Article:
Yogurt and Fruit

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While not really authentically Italian, yogurt, cereal and fruits are being consumed for breakfast in increasing number of Italian households. These are usually sweet based, as most Italians consume maximum sweetness during the first meal, and not much through rest of the day.
 
 
If you’re wondering what then is the most important meal in an Italian household? Well, it’s none other than le cena or the dinner. Dinners in Italy are often an elaborate affair, that take time in both preparation and consumption. It is considered as an opportunity to catch up and connect with family & friends. Dinners are also taken at a late hour compared to western countries, which perhaps explains why Italians aren’t very hungry for breakfast. Check out our post about what a traditional 7 course Italian dinner looks like.

Italian Food Culture: How to Eat Like The Italians Do

A prominent element of Italy’s fame is it’s exquisite culinary tradition. Every traveller who comes to this Mediterranean country comes with a food bucket list, keen to explore the food culture and Italy doesn’t disappoint. While there are some food traditions that are standard throughout the country, each region has its own distinct variation to offer. If you’re travelling to Italy soon, then allow us to help you navigate through the country’s food scene and eat like the Italians do!
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Meals through the day

Do you remember the age old adage – eat breakfast like a king, lunch like a prince and dinner like a pauper? Well, if you do then forget it when you are in Italy.

Colazione or breakfast for Italians is no big deal, quite literally. It’s meant to be kept light, mostly just a coffee and a croissant.
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Pranzo (lunch) and Cena (dinner) on the other hand are more substantial in terms of quantity and intricacy. While lunch tends to be slightly hurried especially for those who are working, dinner time is regarded as an opportunity to catch up with friends and family over elaborate meals. A typical Italian meal structure is 7 courses – aperitivo, antipasti, primo, secodo, contorno e insalata, dolce and digestivo. This is the perfect time to indulge in ethnic food near you. Additionally, an entire course can be added dedicated to just cheese and fruit – formaggi e frutta.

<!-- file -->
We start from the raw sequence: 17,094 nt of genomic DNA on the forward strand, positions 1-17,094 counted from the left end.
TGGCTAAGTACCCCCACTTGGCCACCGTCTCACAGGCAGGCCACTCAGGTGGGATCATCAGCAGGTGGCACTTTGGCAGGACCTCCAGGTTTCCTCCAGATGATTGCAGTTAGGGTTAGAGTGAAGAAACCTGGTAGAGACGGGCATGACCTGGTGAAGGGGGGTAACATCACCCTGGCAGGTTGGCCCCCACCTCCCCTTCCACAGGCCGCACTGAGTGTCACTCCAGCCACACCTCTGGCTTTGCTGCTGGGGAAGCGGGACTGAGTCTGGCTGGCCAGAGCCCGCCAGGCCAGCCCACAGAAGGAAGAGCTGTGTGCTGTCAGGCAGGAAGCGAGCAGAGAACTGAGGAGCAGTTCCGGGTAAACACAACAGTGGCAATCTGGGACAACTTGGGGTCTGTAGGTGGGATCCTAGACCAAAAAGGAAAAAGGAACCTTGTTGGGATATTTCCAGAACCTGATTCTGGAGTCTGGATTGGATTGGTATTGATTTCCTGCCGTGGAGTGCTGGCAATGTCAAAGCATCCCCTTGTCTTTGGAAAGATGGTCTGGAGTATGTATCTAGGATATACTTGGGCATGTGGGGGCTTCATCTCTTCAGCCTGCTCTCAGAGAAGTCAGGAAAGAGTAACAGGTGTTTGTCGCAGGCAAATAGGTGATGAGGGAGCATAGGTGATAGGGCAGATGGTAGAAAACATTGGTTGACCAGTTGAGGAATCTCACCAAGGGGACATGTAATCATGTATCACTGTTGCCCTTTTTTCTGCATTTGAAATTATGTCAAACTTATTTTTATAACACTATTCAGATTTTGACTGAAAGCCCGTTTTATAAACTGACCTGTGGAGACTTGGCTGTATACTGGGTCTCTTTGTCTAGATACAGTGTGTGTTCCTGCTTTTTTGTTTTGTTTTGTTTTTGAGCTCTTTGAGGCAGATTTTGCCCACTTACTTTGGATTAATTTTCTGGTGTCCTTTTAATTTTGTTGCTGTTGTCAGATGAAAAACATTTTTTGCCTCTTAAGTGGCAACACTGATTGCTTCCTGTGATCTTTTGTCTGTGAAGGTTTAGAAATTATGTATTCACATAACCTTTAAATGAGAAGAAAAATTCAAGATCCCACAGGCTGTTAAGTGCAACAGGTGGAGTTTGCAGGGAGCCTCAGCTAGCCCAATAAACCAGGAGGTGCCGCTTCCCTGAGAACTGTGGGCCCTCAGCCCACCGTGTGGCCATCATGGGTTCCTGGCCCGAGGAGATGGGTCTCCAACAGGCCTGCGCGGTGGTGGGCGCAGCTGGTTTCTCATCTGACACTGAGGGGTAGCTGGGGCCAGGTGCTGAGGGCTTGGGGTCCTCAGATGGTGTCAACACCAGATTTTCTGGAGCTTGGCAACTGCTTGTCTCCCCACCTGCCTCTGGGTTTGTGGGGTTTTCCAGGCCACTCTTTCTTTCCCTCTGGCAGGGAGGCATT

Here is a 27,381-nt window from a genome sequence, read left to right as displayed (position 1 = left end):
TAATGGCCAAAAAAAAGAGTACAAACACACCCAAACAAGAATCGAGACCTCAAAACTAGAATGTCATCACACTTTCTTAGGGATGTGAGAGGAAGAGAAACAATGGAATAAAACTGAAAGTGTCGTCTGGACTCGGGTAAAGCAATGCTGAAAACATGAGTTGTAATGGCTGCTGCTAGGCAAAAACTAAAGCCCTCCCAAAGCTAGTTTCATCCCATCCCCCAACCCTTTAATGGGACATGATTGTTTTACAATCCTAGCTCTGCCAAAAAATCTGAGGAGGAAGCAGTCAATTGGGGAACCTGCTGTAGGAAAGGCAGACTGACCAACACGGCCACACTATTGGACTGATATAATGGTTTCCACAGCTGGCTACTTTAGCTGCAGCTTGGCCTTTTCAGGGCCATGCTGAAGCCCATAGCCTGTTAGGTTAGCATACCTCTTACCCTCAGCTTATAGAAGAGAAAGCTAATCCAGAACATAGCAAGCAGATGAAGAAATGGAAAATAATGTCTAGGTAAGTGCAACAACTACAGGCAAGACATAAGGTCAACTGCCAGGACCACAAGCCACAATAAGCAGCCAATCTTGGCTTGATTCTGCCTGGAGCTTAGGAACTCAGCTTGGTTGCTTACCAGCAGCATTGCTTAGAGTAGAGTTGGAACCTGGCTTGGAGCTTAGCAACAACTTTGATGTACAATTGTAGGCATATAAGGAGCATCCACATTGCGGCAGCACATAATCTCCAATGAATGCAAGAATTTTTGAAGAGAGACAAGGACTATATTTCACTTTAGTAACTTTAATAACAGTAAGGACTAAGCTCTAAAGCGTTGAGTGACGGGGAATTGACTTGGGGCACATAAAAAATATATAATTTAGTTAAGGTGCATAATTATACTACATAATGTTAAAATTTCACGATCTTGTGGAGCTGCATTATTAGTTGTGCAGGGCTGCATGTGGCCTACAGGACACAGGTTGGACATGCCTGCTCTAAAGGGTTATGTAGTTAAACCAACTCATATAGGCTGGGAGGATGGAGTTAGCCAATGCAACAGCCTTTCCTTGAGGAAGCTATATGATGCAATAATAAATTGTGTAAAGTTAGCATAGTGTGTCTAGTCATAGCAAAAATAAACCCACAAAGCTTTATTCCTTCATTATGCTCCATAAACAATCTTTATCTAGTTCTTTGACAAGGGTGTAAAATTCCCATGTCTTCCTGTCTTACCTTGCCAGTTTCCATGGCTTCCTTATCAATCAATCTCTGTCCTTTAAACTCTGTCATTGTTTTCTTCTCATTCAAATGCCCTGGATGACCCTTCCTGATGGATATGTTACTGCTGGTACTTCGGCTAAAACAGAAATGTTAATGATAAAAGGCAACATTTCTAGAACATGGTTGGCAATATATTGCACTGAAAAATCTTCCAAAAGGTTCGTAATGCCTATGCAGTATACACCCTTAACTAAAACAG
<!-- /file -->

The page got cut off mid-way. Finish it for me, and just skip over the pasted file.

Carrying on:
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Street Food

When in Italy, it is a very real chance that you may be tempted to have pizza for every single meal of the day. It’s going to be difficult to resist this temptation but we urge you to do so for there is a whole gastronomical journey for you to undertake on the streets of Italy. Some of the must try dishes while exploring the streets of Italy are, Sgagliozze (fried polenta), Polpette (meatballs), Cannoli, Olive all’Ascolana (fried stuffed olives), Cuoppo Napoletano or Pesce Fritto Al Cono (paper cones with deep fried meat, veggies and seafood) and Panelle (chickpea and polenta fritters).

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Types of Eateries

While traversing through streets of Italy, you will come across various different types of eateries that are broadly categorized as enotecas, osterias, trattorias and ristorantes.

Enotecas are actually just wine bars, a pit stop for people before they head to an osteria or ristorante. Traditionally, they served no food, but more recently a lot of enotecas have started serving limited antipasti (appetizers) along with drinks.

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Osteria & trattorias are usually family owned casual neighbourhood eateries with rustic settings. Osterias traditionally have no set menu, and their offerings change daily. Tattorias too have a limited menu serving authentic local & ethnic food.
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A Ristorante in Italy is your standard full service restaurant, ideally with a host/hostess. Visit one if you’re looking for maximum choice, and someone who can guide you through your options as most of the wait staff is knowledgeable in food & wine.